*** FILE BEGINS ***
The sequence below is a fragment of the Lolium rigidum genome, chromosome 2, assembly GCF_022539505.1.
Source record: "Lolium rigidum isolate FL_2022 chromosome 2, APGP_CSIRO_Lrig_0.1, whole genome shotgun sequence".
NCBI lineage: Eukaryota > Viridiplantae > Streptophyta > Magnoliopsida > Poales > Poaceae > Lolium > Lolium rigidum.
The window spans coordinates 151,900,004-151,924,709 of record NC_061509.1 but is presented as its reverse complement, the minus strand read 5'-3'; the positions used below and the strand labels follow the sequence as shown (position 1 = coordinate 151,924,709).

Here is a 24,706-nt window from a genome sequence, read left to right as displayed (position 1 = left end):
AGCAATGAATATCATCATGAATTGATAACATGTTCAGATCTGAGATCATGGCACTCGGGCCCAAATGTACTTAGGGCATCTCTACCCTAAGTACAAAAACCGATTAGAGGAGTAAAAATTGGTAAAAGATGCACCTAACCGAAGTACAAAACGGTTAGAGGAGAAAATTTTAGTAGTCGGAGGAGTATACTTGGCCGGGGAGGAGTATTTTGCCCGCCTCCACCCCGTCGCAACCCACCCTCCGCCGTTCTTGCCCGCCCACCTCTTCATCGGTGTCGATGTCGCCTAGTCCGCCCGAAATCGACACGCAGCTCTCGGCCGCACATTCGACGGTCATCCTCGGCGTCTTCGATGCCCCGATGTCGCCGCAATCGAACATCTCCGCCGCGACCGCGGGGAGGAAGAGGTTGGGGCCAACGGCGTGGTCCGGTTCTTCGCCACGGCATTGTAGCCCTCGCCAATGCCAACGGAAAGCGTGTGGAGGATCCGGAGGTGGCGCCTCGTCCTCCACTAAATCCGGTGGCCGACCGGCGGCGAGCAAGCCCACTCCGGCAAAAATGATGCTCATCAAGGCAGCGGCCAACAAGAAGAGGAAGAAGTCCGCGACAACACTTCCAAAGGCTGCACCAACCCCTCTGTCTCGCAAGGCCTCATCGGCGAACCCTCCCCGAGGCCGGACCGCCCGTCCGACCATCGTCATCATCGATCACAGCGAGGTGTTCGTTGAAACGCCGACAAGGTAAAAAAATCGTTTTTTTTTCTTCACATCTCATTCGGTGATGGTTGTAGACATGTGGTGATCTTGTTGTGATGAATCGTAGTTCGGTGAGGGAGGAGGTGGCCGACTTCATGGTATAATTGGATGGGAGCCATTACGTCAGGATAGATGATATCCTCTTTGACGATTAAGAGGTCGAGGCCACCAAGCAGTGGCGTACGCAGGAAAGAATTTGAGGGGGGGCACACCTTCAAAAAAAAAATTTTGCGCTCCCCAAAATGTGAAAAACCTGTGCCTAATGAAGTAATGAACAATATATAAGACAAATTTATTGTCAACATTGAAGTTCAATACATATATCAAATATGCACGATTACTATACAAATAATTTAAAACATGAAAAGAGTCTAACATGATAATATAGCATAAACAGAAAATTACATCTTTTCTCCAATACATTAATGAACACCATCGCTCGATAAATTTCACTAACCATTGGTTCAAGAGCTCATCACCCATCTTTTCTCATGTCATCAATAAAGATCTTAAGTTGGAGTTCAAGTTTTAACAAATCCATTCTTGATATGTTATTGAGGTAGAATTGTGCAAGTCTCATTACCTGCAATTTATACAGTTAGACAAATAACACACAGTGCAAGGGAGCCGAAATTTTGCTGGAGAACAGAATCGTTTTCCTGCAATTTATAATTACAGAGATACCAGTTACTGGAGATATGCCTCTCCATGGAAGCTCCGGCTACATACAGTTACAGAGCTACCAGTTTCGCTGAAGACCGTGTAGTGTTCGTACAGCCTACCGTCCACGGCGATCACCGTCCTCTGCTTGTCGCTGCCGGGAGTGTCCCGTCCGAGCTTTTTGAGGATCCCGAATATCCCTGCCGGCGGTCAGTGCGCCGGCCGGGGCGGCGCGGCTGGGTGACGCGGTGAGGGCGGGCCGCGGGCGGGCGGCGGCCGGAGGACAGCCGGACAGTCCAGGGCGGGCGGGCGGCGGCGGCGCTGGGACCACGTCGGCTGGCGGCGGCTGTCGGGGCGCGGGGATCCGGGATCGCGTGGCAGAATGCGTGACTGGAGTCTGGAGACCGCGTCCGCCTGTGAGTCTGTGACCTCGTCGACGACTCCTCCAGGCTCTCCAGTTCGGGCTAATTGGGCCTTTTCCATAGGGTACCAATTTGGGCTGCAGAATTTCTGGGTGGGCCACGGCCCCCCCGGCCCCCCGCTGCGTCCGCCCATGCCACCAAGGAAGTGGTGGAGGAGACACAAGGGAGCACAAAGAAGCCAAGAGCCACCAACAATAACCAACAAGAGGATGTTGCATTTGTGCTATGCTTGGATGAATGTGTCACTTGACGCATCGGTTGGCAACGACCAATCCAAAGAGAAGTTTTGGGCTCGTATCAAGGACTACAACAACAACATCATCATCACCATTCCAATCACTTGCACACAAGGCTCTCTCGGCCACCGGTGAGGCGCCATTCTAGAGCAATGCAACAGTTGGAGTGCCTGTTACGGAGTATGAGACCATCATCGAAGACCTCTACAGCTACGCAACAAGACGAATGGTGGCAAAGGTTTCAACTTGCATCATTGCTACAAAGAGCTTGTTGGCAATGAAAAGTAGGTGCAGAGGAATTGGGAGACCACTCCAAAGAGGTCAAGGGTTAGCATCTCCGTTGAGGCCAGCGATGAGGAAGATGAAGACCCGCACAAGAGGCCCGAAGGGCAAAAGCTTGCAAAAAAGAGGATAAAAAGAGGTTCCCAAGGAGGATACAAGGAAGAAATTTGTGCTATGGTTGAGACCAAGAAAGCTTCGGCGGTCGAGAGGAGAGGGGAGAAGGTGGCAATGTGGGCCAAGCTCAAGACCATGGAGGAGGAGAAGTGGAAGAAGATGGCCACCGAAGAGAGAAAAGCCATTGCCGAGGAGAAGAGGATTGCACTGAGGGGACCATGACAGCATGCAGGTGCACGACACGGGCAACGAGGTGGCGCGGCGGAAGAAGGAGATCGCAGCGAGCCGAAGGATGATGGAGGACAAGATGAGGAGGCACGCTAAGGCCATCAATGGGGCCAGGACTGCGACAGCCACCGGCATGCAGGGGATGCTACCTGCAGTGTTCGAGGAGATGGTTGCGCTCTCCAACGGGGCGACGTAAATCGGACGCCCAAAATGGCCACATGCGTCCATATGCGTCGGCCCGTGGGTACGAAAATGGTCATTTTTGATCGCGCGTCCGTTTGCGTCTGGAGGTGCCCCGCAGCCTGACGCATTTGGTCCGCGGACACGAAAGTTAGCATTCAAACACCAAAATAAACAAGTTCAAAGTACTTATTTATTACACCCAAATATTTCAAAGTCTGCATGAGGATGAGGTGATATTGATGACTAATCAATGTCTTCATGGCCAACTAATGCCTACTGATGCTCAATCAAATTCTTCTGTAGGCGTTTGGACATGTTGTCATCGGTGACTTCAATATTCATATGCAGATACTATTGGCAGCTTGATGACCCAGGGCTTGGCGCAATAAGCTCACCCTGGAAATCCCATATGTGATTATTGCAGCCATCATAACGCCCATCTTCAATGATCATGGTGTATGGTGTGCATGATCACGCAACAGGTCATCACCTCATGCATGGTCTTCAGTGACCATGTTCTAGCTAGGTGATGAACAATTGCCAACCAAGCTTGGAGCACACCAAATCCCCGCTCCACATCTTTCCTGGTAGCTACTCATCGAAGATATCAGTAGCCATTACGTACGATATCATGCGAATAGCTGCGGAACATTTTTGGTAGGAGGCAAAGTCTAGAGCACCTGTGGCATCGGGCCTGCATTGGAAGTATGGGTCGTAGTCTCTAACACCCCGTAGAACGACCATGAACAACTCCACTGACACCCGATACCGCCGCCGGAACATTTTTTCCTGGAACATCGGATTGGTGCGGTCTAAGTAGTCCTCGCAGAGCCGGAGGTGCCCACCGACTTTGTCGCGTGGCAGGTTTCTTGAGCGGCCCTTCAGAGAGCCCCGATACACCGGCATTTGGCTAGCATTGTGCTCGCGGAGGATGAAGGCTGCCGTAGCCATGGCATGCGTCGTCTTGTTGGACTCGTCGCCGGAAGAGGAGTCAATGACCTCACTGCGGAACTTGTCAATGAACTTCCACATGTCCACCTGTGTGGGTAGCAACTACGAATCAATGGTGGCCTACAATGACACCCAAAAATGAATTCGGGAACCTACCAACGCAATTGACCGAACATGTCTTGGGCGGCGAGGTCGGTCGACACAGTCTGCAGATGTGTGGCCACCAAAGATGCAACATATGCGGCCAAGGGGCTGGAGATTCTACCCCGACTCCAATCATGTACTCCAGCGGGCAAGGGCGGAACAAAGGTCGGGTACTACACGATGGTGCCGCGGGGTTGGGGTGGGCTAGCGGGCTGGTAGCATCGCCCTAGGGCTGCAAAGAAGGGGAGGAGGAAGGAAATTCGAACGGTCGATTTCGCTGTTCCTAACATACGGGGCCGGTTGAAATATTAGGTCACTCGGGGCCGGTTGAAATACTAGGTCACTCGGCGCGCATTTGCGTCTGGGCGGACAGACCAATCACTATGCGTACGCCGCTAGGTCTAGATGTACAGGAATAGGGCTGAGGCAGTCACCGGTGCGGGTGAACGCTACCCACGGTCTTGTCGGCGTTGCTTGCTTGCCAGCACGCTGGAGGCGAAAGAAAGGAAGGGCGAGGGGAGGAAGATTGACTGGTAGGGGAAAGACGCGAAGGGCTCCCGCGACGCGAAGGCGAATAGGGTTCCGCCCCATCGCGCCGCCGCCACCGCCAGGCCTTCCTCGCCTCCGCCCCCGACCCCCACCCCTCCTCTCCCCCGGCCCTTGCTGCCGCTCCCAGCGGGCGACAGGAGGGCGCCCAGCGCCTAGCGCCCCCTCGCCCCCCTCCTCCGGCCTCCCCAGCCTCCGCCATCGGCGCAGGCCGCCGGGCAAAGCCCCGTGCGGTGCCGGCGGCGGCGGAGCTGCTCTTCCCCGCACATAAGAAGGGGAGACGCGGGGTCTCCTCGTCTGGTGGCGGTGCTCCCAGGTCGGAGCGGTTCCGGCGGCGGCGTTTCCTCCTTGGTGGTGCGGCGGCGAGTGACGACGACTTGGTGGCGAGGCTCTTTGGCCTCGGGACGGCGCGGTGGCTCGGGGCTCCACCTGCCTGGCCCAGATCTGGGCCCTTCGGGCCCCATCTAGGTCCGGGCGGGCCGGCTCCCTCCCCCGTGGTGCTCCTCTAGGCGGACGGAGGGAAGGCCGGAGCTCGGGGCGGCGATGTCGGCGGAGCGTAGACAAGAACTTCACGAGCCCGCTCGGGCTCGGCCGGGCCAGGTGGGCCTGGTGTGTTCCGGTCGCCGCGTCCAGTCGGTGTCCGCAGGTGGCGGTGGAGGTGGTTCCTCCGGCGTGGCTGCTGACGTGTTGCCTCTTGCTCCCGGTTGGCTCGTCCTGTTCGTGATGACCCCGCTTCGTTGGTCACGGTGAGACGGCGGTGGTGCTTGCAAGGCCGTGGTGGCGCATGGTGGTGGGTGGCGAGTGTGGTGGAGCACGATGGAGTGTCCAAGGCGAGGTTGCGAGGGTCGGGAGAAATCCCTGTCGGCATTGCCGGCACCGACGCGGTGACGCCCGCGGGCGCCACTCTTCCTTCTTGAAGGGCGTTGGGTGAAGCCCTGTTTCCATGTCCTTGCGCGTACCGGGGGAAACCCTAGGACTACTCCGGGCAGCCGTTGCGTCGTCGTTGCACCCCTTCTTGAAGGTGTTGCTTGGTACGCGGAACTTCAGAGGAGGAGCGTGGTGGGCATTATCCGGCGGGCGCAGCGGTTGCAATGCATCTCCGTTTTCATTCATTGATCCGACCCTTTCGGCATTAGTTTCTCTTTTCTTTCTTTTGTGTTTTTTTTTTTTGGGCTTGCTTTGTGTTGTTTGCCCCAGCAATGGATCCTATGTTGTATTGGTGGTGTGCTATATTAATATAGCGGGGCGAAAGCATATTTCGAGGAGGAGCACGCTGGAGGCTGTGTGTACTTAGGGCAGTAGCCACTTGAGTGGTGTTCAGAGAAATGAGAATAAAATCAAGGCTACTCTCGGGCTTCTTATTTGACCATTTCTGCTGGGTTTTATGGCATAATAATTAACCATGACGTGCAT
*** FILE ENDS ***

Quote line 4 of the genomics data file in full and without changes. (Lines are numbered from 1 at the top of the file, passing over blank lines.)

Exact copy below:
The window spans coordinates 151,900,004-151,924,709 of record NC_061509.1 but is presented as its reverse complement, the minus strand read 5'-3'; the positions used below and the strand labels follow the sequence as shown (position 1 = coordinate 151,924,709).